First Thanksgiving Feast
It is said that Pilgrims learnt to grow corn, beans and pumpkins from the Indians, which helped all of them survive . In the autumn of 1621, they held a grand celebration where 90 people were invited including Indians. (Okay okay, Native Americans...can't seem to get the fact that they hadn't actually landed in India out of my head. ) The grand feast was organized to thank God for his favors. This communal dinner is popularly known as “The first thanksgiving feast”. There is however, no evidence to prove if the dinner actually took place. It is sort of a "word of mouth" story that came down parent to a game of Gossip...some historians believe that the pilgrims, being quite religious, would definitely have a day of fasting and praying before a huge feast. Whether or not the dinner actually took place is any body's guess. The Colony Leader who supposedly wrote about it could have been dreaming, brought on by extreme hunger.

Turkey and First Thanksgiving Feast
There is no evidence to prove if the customary turkey was a part of the initial feast. According to the first hand account written by the leader of the colony, the food included, ducks, geese, venison, fish, berries etc. But the table without a turkey on it, is a poor table to be sure. Never having a taste for goose or duck, I'd as soon put nothing on the table than go without the traditional turkey. I've never been one to buck tradition. So no venison on the table either...perhaps at the table...some one please pass Bambi some cranberries.

Pumpkin and Thanksgiving Feast
Pumpkin pie, a modern staple adorning every dinner table, is unlikely to have been a part of the first thanksgiving feast. Pilgrims however, did have boiled pumpkin. (Picture me gagging here). Diminishing supplies of flour led to the absence of any kind of bread. Sort of begs the question, did the pilgrims break bread with Squanto and his tribe? So, no cakes or pies. Bummer.

The feast continued for three days and was eaten outside due to lack of space. It was not repeated till 1623, which again witnessed a severe drought. People will just not learn. Don't wait till you're in drastic need and then start begging God to save your belly! Governor Bradford proclaimed another day of thanksgiving in the year 1676. October of 1777 witnessed a time when all the 13 colonies joined in a communal celebration. It also marked the victory over the British. (Sorry Mary, but someone had to say it...Thanksgiving is really just another razzberry to the King...)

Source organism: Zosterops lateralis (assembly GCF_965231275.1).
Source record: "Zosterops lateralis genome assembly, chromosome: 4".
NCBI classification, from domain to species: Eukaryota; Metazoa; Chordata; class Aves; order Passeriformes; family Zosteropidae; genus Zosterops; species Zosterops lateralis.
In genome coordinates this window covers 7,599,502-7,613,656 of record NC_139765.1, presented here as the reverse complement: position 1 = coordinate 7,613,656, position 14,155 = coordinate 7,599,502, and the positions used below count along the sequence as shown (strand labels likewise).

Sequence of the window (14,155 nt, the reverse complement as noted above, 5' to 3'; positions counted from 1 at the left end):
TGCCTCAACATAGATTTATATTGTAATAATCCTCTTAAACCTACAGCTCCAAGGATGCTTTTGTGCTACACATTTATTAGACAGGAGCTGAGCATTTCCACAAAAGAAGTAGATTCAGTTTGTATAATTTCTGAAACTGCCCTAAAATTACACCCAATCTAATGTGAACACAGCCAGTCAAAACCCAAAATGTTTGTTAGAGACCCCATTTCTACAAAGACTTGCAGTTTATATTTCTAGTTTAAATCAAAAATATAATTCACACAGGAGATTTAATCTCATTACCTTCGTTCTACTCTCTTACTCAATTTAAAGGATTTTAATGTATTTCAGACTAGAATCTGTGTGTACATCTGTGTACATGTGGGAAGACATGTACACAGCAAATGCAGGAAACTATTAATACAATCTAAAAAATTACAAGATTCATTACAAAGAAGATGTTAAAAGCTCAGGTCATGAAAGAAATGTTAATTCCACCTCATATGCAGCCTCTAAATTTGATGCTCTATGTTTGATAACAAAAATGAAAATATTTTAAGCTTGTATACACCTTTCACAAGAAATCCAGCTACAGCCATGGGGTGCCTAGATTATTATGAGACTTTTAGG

After a number of events and changes, President Lincoln proclaimed the last Thursday in November as a Day of Thanksgiving in the year 1863. This was due to the continuous efforts of Sarah Josepha Hale, a magazine editor. She wrote a number of articles for the cause. Of course it had to be a woman leading the way...because that's what we do. We whisper in men's ears at night when they are sleeping, and when they awaken they have this great idea that they came up with all on their own. (Big sigh here...) So, Mary this is why we have Thanksgiving. We needed a day where we could do the cooking and prop children up in front of the TV to watch the parades and the ginormous balloons floating across the skyscapes of New York, Philadelphia, Charlotte, Los Angeles...well, all over America really. But the actual bonus to the women is simple. We can get rid of men when the parades are over by turning on the TV to ESPN, where hours and hours of mind numbing game play keeps their attention on the tube and off the fact that we are about to spend three days shopping like maniacs. I hope that clears things up for you Mary (and anyone else who needs the scoop on Thanksgiving.)